For a long time, journalism was untouchable.
The “Fourth Estate”, tasked with holding the powers that are (or would be?) accountable, had grown used to the idea of holding the reins in place – at a time when ad spend for print media was still lucrative enough for even regional newspapers to employ foreign correspondents, media practitioners were undoubtedly the kings of the communications sphere.
During the so-called “Golden Age of Journalism”, commonly associated with the time span ranging from the 1940’s to the 1980’s, which saw the dawn of Watergate, the Civil Rights struggle as well as the Vietnam War, amongst other prominent events, the journalist was both the daring gun-slinger, daring to tread where no one else would go, and the lovable rogue with his secret recorder and ubiquitous Moleskin pad – a figure that approached mythical proportions.
But even a myth can grow stale after the thousandth retelling.
These days, with “fake news” being on the lips of prominent right-wing politicians across the western world, the reputation of “hacks” is nowhere near the one professionals in the industry used to enjoy in bygone days. Trust in the media is at a record low, and, in many cases, resignation has set in. Of course, media outlets still brave the fight and publish the stories an audience may not necessarily want to hear but should be informed on, according to the classic adage propagated by Kovach and Rosenstiel decades ago, but a certain defensiveness has crept in, especially with regards to legacy media.
Yet what many fail to see is that herein lies the key to the imminent crisis.
Instead of hankering for the old days, when a journalist was still a hero or saviour of sorts, who purported to be neutral and objective at all costs in order to expose wrongdoing and ensure justice, it’s time to face the music – in an era where a prominent head of state gets to abuse media practitioners both verbally and physically, accuse them of espionage and, most recently, claim that mainstream media does not ensure the propagation of free speech, the old rules just don’t apply anymore.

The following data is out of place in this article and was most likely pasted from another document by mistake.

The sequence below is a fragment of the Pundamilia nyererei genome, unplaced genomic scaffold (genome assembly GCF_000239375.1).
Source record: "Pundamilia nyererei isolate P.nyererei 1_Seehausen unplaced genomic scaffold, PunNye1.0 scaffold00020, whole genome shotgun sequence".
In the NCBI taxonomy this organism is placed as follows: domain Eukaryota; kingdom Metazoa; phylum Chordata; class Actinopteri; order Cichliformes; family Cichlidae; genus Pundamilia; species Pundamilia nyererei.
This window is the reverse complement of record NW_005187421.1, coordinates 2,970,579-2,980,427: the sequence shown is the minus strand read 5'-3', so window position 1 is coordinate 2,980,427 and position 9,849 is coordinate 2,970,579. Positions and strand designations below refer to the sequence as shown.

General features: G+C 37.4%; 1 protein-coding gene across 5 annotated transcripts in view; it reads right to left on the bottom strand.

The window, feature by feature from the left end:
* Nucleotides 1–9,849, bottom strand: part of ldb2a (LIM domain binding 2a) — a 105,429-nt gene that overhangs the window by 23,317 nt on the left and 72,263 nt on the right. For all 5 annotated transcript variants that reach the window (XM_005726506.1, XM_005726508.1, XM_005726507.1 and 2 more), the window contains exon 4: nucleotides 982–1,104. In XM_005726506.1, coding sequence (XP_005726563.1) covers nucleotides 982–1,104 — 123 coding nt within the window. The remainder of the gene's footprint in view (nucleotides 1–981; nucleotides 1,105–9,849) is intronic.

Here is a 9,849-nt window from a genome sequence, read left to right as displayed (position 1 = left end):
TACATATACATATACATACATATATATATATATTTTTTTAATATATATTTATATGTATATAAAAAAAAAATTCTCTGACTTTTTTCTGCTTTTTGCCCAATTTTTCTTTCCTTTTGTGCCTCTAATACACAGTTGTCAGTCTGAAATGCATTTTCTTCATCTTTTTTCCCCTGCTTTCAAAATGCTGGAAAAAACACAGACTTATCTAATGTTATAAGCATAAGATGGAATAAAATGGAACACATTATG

At a time where right wing blogs such as Breitbart or bogus posts on Facebook threaten to have a larger reach than established outlets such as the BBC or The Guardian, the idea of objectivity itself needs to be questioned. The construct itself has been criticised over the years, seeing as from the process of selection to the actual production of news stories, intrinsic value judgements of reporters have always come into play, regardless of intention. (In fact, attempts to correct bias in newsrooms via hiring of more diverse staff are just one example in which people try to balance said tenet of objectivity.)
Nieman Lab, a Harvard based foundation investigating future models of journalism, states that we are currently facing the same “battle over objectivity” that the media was confronted with during the Nixon era. At the time, efforts of the then administration to discredit journalists spurred some to call for a more transparent approach, with the aim being to drop the semblance of objectivity and acknowledge the open truth, an idea which was rejected by major TV networks at the time.
I chose to study Digital Storytelling because I wanted to be a part of the next wave in journalism-emotive storytelling. By encountering researchers from MIT Media Lab, dabbling in advertising and getting to experience the rise of narrative fictional podcasts on a first-hand basis, I’ve been struck by the growing willingness of at least some parties to leave behind the model of fact based journalism, originally developed by newspaper owners not out of some high flung ideal to tell the truth but to cater to advertisers who wished to reach readers of opposing opinions at the same time.
Maybe we can’t resurrect the journalist in all his glory, but what we can do is reinvigorate the profession.
As someone who does not just purport to the tell the truth, but is also not afraid to break the fourth wall by letting the viewer access full footage of an interview as the BBC did in their recent VR drama, “Damming the Nile”.
As someone who does not follow a model of objectivity that never existed, especially in the era of big business interests, but contains all the “dissent, self-critique and out of the ordinary” (Gyimah, 2019) that’s usually edited out to present a “wholesome picture”.
Let Storytelling begin!